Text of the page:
A review of the research on the treatment of antisocial personality disorder indicates that these patients have a poor response to hospitalization. The prognosis may be improved, however, if a treatable anxiety or depression is present. Patients with antisocial personality disorder also show a worse response to alcohol and other drug rehabilitation programs than do patients without antisocial personality disorder. An early positive assessment of the helping alliance by both the patient with antisocial personality disorder and the psychotherapist is significantly related to overall treatment outcome. Evidence also indicates that serotonin metabolism and low platelet monoamine oxidase activity have important roles in the expression of chronic antisocial behavior.
A review of the treatment research concerning criminal psychopathic patients, who have the most severe form of antisocial personality disorder according to the criteria of Hare (
see Table 82-2), indicates that these individuals are generally viewed as untreatable by clinical and legal professionals but are frequently segregated and referred for treatment. In a “therapeutic community”, they show less motivation and less clinical improvement and are discharged earlier than nonpsychopathic criminals. In a 10-year controlled outcome study, psychopathic individuals treated in a prison therapeutic community showed significantly more recurrences of violent offenses than did untreated psychopathic individuals.
Once the severity of psychopathy has been assessed in the patient with antisocial personality disorder and any other Axis I or III treatable conditions have been identified, four clinical questions should guide further psychiatric involvement with the patient:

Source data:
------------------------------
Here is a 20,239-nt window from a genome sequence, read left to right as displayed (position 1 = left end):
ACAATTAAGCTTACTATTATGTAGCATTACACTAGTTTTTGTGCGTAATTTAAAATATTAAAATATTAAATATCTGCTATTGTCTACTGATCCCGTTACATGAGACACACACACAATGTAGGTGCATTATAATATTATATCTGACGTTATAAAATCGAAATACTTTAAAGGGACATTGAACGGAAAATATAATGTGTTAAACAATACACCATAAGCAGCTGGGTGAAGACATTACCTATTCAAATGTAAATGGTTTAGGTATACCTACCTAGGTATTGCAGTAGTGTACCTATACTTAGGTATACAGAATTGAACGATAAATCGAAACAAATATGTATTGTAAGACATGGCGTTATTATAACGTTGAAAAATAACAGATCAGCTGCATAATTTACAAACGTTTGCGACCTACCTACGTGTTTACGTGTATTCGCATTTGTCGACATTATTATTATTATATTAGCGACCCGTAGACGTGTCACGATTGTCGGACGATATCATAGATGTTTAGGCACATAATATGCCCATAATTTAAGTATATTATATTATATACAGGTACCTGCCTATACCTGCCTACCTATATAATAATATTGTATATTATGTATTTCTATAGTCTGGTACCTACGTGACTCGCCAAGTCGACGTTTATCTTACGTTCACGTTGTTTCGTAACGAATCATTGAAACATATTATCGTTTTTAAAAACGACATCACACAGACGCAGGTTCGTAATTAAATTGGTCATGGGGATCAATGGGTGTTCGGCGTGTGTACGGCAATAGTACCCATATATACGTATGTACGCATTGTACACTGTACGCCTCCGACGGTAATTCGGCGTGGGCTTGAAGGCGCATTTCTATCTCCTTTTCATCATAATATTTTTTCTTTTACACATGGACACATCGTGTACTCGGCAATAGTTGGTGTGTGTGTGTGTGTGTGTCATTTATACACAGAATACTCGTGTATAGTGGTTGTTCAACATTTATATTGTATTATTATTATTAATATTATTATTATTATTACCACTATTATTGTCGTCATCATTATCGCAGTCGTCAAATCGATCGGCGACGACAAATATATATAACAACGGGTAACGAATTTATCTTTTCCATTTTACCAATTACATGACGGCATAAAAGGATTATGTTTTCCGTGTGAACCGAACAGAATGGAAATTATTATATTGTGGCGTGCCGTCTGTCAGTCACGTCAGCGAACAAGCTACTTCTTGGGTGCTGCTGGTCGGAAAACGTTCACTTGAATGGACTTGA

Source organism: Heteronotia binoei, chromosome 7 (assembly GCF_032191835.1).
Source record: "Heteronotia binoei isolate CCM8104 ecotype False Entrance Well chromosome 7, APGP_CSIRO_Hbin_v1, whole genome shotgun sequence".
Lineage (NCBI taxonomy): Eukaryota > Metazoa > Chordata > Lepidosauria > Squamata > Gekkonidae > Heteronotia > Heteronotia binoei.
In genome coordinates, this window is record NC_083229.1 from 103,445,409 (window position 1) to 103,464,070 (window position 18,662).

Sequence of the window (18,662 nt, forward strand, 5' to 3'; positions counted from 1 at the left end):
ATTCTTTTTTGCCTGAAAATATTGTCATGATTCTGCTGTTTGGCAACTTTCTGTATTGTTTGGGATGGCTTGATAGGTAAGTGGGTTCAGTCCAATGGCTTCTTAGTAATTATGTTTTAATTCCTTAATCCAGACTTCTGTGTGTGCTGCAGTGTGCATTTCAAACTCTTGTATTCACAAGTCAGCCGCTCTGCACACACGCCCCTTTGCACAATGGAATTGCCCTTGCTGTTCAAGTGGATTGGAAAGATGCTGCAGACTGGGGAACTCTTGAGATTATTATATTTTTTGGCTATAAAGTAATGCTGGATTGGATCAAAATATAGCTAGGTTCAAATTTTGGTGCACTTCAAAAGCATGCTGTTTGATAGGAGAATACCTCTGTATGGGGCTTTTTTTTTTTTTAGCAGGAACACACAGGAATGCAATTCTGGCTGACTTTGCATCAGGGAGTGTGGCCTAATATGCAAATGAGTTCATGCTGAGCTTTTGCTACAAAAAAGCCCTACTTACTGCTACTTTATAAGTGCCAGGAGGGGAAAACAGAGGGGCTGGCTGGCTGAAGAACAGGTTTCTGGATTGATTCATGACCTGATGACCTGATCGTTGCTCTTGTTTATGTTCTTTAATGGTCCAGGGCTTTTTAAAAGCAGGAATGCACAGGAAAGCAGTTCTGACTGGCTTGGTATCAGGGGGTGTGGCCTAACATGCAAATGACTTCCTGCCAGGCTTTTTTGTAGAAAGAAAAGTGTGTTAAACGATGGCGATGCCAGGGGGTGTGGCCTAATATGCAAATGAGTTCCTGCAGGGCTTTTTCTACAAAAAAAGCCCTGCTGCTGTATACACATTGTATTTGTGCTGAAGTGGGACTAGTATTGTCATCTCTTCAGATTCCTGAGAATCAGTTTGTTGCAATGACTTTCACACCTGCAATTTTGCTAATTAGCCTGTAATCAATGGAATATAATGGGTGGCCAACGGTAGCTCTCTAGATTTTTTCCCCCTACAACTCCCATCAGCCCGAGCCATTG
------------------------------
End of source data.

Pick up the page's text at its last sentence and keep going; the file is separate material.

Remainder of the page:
1. Is the treatment setting secure enough to contain the relative severity of the psychopathic disturbance in the patient with antisocial personality disorder? If it is, therefore ensuring the safety of both patient and staff, treatment planning can begin, depending on the available resources. If it is not, staff may be put physically at risk by a decision to commence treatment. Political and bureaucratic pressures may be brought to bear on clinicians to “treat” currently untreatable patients with antisocial personality disorder and severe psychopathy, and a “not to treat” decision may entail a variety of personal dilemmas. A general clinical maxim with this personality disorder is that severity of psychopathy should be inversely related to treatment efforts and directly related to community safety and intensive supervision concerns. Patients scoring 30 or higher on the PCL-R, for instance, are generally not treatable, and risk management should focus only on ensuring institutional and community safety.
2. What personality characteristics, gleaned from clinical research on patients with antisocial personality disorder or psychopathy, are relevant to the treatment planning for this particular patient?
3. What are the emotional reactions that the clinician can expect in him- or herself when attempting to clinically treat or help risk manage (if no treatment is being attempted) this patient?
4. What specific treatment approaches, if any, should be applied to this patient, given the resources available and the degree of containment necessary to effectively intervene?
Each of the latter three questions is addressed in turn in the sections that follow.
Revision date: July 4, 2011
Last revised: by Janet A. Staessen, MD, PhD